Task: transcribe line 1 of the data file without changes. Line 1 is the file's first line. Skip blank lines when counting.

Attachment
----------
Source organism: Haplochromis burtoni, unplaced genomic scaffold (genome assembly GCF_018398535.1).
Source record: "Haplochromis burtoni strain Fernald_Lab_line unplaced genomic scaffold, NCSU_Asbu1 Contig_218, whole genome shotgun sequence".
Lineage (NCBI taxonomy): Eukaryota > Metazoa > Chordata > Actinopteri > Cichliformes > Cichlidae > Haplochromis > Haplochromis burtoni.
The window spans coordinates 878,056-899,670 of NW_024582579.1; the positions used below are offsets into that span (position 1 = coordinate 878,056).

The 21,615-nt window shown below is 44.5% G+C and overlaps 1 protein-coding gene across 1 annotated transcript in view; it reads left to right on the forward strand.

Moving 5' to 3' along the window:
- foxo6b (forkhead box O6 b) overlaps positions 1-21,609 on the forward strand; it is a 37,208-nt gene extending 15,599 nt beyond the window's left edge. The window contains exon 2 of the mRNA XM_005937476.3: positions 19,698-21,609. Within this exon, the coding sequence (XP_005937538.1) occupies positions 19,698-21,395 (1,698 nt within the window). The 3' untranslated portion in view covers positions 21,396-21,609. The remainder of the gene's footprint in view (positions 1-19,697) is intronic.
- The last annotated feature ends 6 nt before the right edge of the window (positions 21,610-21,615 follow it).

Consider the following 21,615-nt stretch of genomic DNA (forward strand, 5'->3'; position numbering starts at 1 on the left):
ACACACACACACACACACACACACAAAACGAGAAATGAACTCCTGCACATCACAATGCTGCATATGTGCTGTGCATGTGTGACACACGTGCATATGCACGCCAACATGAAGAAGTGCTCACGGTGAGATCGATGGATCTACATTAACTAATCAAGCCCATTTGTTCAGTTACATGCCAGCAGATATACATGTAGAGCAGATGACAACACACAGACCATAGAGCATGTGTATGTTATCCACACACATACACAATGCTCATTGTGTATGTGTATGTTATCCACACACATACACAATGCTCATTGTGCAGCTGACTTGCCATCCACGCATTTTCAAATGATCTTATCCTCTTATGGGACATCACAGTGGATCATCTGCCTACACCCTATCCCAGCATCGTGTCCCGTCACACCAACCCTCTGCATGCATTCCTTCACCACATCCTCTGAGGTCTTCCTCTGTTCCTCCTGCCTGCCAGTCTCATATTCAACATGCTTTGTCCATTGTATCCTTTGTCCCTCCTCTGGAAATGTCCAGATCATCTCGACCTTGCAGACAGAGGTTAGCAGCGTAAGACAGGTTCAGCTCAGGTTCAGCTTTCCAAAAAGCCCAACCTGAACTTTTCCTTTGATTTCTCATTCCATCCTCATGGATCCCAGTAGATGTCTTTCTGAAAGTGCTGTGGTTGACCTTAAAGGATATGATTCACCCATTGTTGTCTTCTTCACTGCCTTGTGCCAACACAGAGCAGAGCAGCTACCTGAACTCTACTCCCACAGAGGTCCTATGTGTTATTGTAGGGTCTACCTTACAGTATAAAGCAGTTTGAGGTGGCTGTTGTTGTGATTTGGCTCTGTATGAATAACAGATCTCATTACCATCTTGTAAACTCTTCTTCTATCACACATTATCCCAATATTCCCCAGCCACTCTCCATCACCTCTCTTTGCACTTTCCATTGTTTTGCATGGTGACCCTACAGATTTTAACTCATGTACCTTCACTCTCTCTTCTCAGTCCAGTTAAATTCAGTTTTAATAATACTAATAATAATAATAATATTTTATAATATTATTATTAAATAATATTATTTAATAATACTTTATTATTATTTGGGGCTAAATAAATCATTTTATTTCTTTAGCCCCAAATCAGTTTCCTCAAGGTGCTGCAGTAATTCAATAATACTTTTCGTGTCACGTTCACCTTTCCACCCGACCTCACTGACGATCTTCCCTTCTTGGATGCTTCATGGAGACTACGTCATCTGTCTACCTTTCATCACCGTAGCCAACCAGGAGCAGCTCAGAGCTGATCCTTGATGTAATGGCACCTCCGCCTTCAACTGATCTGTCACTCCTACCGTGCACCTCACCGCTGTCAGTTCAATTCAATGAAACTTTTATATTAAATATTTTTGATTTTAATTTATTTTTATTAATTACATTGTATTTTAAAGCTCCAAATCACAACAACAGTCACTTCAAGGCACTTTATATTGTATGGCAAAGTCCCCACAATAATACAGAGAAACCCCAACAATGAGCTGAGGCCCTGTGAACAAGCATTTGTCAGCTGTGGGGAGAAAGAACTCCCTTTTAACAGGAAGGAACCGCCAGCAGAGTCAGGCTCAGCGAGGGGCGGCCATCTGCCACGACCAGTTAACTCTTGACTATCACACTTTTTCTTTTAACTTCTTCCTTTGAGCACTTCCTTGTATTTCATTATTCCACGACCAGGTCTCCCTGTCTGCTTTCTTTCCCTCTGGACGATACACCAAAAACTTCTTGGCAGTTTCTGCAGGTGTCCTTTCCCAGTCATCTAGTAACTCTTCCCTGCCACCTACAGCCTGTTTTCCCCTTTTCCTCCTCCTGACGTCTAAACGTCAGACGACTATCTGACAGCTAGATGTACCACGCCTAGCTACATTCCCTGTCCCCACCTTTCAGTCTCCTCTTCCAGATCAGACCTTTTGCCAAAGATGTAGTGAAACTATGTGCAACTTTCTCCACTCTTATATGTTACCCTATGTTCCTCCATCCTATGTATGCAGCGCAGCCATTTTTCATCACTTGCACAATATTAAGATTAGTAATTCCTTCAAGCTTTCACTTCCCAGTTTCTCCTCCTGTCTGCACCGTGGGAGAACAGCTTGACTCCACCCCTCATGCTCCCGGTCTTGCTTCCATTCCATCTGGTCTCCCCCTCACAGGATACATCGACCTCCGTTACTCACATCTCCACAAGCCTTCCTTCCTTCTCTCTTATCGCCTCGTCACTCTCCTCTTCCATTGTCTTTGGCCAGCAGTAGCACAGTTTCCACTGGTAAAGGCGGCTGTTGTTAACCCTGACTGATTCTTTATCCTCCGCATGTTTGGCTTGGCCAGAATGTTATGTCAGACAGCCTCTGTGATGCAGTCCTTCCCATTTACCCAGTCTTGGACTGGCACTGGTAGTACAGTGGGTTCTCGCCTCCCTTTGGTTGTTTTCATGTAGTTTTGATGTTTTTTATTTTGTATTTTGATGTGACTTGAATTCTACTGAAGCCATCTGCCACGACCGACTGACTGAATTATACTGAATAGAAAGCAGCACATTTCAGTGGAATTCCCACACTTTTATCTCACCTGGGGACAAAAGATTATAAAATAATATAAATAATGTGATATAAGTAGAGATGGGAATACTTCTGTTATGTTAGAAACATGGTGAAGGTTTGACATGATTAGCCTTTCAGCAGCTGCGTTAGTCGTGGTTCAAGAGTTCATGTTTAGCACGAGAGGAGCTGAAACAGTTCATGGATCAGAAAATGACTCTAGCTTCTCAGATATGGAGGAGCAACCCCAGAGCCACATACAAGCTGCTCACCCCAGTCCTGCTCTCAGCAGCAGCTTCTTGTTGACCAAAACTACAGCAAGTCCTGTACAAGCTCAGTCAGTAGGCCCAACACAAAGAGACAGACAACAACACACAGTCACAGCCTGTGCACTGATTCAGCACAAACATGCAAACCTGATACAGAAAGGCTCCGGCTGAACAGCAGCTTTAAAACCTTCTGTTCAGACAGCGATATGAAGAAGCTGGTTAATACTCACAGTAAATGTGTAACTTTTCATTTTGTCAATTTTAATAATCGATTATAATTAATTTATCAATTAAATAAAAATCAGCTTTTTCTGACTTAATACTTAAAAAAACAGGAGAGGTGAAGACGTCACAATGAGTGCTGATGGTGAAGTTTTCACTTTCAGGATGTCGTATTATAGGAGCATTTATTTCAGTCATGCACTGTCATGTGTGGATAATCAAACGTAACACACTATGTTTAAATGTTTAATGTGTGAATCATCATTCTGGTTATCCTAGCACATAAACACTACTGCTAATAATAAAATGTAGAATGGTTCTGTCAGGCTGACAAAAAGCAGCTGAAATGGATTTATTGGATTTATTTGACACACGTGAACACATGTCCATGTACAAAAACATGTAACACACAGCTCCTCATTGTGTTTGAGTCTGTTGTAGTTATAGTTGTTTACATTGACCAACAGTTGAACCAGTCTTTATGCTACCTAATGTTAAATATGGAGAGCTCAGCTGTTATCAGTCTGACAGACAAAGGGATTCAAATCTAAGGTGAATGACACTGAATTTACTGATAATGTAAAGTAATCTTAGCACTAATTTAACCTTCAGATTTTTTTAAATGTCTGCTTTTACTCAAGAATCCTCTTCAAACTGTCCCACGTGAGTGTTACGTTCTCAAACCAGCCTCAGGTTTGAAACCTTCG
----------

Source organism: Haplochromis burtoni, unplaced genomic scaffold (genome assembly GCF_018398535.1).